2.7.2. Hesperidin Content and Synephrine Content

HPLC was used to determine hesperidin and synephrine as previously designed methods with some modifications [5, 22]. The absorbance was 278 nm, the injection volume was 10 μL and flow rate was maintained at 1 mL/min. The mobile phase system was comprised of methanol as mobile phase A and 0.1% (v/v) formic acid in deionized water as mobile phase B. The linear solvent gradient was composed of 30% A from the beginning to 5 min, 5% A at 15 min, 7% A at 20 min, and 30% A from 25 min to 30 min.

2.7.3. Vitamin C Content

The vitamin C content was determined by two methods, namely, 2,6-dichloroindophenol titration method [24] and HPLC method [23]. 10 mL diluted supernatant was titrated against 2,6-dichloroindophenol solution. The process of titration was terminated when a pink color appeared and lasted for at least 15 s (end point). The blank experiment was performed with 10 mL 2% oxalic acid solution. The HPLC method for vitamin C determination was performed as follows. The mobile phase was composed of methanol as mobile phase A and phosphate buffer with 2% methanol as mobile phase B. The injection volume was 10 μL, the flow rate was maintained at 1 mL/min, and absorbance was set up at 245 nm. The linear solvent gradient was composed of 100% B at the beginning, 20% B at 9 min, 20% B at 9.1 min, and 100% B from 14.1 min to 20 min.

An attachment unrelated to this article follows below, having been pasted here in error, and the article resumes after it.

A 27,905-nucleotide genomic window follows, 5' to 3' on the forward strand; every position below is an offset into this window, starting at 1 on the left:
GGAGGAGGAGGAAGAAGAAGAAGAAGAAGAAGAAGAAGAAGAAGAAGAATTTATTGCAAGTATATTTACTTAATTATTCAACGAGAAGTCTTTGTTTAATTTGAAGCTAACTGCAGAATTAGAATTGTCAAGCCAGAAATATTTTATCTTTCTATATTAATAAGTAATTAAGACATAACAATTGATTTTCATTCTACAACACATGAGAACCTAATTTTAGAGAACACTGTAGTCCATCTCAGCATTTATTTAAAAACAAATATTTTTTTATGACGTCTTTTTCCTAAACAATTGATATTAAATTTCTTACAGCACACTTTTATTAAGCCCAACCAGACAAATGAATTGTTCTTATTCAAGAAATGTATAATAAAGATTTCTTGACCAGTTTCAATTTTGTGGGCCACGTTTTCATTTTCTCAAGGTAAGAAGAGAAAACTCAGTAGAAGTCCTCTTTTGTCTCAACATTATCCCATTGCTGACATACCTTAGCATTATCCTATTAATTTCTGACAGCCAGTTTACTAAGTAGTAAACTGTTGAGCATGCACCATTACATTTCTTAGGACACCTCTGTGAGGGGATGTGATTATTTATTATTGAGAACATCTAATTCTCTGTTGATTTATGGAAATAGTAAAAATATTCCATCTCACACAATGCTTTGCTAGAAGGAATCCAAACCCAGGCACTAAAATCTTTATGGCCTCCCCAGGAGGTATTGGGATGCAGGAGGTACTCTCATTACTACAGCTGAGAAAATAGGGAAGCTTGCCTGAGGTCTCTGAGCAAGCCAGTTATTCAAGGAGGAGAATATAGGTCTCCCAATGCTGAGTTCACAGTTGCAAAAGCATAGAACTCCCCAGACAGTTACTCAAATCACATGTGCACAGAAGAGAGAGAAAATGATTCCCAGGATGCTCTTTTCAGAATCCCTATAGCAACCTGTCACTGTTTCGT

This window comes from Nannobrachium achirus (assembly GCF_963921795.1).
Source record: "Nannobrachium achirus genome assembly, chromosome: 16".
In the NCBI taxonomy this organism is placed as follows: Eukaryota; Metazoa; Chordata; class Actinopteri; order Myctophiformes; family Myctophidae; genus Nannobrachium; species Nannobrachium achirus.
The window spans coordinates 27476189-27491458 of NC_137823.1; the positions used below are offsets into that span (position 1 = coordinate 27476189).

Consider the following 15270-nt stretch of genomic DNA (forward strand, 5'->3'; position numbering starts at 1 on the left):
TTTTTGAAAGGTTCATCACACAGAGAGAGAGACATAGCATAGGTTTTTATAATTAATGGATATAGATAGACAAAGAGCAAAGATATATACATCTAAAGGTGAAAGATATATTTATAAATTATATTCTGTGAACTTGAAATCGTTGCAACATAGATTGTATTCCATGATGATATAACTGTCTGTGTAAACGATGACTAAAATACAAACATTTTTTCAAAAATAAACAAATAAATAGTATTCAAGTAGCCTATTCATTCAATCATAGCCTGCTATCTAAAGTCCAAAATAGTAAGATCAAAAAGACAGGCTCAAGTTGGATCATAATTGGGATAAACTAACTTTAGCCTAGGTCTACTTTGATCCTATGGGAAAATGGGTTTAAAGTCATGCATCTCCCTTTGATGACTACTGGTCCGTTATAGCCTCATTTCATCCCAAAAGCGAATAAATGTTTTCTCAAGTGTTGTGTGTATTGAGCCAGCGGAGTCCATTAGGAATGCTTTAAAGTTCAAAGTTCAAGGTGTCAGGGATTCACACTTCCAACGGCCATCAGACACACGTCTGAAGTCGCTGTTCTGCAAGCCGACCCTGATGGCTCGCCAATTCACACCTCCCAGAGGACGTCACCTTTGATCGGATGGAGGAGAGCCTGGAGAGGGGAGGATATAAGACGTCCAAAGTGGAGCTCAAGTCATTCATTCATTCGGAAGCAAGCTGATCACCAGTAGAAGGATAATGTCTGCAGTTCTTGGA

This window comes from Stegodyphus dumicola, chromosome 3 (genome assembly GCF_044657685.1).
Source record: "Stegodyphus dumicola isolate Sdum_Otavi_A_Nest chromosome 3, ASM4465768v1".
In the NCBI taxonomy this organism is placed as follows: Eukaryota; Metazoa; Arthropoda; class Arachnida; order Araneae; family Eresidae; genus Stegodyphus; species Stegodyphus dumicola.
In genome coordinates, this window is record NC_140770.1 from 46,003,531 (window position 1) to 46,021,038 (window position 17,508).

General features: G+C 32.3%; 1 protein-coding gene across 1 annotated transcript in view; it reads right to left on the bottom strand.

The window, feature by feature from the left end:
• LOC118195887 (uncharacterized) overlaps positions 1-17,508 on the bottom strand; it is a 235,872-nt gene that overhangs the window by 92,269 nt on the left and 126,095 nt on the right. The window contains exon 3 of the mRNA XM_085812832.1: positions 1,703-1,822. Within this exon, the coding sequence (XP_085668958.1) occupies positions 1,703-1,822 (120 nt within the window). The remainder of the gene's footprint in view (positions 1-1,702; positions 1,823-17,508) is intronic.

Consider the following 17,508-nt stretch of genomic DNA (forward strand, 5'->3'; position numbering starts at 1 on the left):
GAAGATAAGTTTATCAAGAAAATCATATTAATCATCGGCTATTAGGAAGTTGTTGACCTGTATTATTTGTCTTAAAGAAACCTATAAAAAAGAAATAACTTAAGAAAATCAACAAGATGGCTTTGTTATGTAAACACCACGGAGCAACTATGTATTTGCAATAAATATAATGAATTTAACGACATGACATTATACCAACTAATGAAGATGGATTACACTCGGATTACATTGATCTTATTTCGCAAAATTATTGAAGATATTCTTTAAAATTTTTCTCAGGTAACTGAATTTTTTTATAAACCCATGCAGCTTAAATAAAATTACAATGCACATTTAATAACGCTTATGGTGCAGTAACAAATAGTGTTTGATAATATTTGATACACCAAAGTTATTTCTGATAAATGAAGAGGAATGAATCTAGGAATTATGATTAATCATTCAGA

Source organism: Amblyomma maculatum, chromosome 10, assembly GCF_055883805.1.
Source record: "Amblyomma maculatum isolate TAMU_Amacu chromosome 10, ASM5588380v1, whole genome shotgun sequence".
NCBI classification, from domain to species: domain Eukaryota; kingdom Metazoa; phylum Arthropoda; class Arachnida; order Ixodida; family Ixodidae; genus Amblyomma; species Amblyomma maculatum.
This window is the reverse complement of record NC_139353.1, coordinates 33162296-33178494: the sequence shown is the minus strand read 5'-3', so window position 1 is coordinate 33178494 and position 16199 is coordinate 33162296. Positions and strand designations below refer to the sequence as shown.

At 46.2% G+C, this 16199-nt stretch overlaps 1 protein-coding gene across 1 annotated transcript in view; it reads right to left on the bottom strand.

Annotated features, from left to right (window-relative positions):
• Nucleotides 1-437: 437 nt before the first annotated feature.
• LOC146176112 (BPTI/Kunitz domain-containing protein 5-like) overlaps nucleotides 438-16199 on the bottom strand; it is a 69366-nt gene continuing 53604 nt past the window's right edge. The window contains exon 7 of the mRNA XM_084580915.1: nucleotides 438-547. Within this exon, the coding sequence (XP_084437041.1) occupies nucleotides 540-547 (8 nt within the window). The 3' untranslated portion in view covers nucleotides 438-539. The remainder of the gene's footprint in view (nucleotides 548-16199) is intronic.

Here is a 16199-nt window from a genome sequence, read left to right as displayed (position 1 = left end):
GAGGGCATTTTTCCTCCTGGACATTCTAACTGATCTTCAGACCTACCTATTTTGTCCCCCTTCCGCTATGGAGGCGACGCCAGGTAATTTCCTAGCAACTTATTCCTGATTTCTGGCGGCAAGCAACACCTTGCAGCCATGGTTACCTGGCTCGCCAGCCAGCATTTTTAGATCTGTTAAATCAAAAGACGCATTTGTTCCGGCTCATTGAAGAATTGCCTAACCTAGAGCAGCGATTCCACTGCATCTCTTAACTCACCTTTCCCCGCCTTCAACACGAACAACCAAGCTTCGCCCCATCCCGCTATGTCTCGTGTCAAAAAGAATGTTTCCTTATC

2.8. Antioxidant Capacity Assays

One gram of dried tangerine peels was mixed with 20 mL MeOH and sonicated for 2 h. After being centrifuged for 10 min at 10000 r/min, the supernatant was obtained. This process is repeated and the supernatant was combined and stored in 4°C. Before determination, the supernatant was diluted 40 times with MeOH. Antioxidant capacity was evaluated by three assays: free radical scavenging activity by DPPH method, total antioxidant capacity by ABTS method, and ferric reducing ability by FRAP method [25]. The detection wavelengths were 517, 734, and 593 nm for DPPH, ABTS, and FRAP assays, respectively. Trolox was used as a standard. The results were expressed as the percentage of DPPH radical scavenged, the percentage of radical scavenged, and μmol Trolox equivalent antioxidant capacity per 100 mg dried sample weight (μmol TE/100 mg dw) for DPPH, ABTS, and FRAP assays, respectively.

2.9. Statistical Analysis

All measurements were performed in triplicate. The experimental data were analyzed by the SPSS 19.0. Differences between quality indexes affected by different treatments were determined by ANOVA procedure and least significant difference (LSD) method. The figures were plotted by the origin 8.0.

3. Results and Discussion

It is generally known that the dried tangerine peels have more potential for storage and application than the fresh ones. Moisture content was one of the major differences between the dehydrated and the fresh tangerine peels. But the drying process not only reduced the moisture content but also had great effect on the nutraceutical components, including main compositions and functional components of tangerine peels.

3.1. Effect of Drying Conditions on Drying Kinetics of Tangerine Peels

The tangerine peels were dried by sun drying (SD), hot-air drying (HAD), freeze drying (FD), vacuum drying (VD), and infrared drying (IRD), respectively. The drying time with respect to moisture ratio and moisture content with respect to drying rate were investigated to evaluate the effect of different drying methods, respectively.